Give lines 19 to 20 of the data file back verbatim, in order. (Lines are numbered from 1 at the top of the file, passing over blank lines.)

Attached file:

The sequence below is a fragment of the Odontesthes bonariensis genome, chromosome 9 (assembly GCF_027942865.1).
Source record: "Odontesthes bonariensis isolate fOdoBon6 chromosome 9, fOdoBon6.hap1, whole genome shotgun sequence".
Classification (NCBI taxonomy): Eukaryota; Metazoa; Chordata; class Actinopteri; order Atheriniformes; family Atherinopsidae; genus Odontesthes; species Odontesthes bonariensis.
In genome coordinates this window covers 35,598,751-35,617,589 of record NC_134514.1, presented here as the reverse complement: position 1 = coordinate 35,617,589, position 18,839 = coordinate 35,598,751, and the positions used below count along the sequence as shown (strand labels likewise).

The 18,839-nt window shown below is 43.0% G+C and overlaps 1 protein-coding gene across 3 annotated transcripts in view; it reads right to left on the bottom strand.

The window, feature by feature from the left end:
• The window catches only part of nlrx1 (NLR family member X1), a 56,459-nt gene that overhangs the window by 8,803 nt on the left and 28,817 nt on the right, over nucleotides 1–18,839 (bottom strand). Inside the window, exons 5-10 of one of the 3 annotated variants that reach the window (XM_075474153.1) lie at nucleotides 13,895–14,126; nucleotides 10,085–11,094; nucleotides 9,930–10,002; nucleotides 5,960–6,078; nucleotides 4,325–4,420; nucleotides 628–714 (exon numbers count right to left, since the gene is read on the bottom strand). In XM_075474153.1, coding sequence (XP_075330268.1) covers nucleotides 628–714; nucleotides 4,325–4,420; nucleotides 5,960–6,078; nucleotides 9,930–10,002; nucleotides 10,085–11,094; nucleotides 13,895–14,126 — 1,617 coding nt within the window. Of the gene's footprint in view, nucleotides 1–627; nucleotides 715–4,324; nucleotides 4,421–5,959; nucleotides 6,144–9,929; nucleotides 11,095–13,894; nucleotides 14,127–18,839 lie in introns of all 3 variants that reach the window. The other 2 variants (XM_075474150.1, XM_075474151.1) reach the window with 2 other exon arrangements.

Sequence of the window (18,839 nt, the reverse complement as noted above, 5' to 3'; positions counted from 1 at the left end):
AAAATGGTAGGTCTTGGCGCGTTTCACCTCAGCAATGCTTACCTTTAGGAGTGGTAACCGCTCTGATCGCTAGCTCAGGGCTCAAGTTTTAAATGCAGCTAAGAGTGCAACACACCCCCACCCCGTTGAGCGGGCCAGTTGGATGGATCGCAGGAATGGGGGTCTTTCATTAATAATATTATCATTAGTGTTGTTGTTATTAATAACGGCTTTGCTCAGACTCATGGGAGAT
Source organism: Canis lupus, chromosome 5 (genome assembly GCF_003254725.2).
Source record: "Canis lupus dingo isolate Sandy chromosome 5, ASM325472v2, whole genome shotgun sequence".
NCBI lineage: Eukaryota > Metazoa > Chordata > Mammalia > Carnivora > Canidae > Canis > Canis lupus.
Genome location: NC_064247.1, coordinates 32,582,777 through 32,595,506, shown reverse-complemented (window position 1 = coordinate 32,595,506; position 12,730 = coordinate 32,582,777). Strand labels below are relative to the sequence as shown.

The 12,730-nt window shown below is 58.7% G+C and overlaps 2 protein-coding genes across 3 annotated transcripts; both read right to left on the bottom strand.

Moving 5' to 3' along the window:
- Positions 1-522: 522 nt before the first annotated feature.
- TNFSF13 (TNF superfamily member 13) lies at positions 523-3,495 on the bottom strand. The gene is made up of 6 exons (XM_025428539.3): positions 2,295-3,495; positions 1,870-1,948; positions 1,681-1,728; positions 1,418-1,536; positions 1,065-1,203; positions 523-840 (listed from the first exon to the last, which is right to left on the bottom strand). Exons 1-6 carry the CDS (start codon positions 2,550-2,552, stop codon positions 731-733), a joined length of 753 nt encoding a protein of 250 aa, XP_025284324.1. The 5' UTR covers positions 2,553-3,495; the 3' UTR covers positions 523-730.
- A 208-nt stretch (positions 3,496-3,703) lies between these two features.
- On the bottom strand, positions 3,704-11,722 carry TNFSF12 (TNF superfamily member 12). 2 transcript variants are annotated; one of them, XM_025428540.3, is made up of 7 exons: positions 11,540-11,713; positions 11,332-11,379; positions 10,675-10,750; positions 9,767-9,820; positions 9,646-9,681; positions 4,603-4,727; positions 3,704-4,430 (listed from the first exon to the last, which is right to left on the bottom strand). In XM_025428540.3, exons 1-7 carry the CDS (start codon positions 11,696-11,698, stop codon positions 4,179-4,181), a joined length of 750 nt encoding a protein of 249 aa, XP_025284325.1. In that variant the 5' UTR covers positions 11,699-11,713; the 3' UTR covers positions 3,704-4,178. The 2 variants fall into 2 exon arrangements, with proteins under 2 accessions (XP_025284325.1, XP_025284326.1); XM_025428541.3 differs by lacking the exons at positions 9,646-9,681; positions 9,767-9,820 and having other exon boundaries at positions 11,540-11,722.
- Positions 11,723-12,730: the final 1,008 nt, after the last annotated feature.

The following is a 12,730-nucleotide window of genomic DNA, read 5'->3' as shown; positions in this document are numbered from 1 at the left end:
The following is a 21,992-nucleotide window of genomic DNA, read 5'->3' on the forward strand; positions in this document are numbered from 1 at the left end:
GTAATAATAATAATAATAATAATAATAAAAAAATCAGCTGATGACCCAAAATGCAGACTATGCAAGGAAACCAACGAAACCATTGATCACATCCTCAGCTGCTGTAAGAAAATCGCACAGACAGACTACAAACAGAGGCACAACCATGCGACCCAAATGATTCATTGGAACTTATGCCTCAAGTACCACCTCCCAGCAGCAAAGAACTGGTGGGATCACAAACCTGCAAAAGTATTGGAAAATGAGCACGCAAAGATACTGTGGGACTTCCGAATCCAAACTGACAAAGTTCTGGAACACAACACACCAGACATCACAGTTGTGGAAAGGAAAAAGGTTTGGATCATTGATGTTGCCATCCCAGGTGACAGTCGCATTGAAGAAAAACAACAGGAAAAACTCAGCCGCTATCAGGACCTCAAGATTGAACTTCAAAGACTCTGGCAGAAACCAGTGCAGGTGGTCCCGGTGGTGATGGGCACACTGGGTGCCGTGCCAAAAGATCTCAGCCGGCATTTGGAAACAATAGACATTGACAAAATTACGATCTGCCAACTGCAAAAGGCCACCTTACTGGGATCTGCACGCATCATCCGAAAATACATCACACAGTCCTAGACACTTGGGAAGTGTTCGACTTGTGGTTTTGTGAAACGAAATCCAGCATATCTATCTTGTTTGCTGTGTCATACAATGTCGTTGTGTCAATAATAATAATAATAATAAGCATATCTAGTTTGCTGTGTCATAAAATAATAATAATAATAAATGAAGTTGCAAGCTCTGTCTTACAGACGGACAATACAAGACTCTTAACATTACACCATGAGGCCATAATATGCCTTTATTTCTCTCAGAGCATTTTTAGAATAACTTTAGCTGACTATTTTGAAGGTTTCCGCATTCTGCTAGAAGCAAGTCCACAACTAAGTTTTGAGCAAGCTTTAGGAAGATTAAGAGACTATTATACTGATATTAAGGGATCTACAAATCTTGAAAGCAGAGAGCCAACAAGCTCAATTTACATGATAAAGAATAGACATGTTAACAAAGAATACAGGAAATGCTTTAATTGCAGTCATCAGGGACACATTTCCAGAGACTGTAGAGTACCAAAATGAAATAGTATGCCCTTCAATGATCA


- On the bottom strand, positions 3,704-11,722 carry TNFSF12 (TNF superfamily member 12). 2 transcript variants are annotated; one of them, XM_025428540.3, is made up of 7 exons: positions 11,540-11,713; positions 11,332-11,379; positions 10,675-10,750; positions 9,767-9,820; positions 9,646-9,681; positions 4,603-4,727; positions 3,704-4,430 (listed from the first exon to the last, which is right to left on the bottom strand). In XM_025428540.3, exons 1-7 carry the CDS (start codon positions 11,696-11,698, stop codon positions 4,179-4,181), a joined length of 750 nt encoding a protein of 249 aa, XP_025284325.1. In that variant the 5' UTR covers positions 11,699-11,713; the 3' UTR covers positions 3,704-4,178. The 2 variants fall into 2 exon arrangements, with proteins under 2 accessions (XP_025284325.1, XP_025284326.1); XM_025428541.3 differs by lacking the exons at positions 9,646-9,681; positions 9,767-9,820 and having other exon boundaries at positions 11,540-11,722.
- Positions 11,723-12,730: the final 1,008 nt, after the last annotated feature.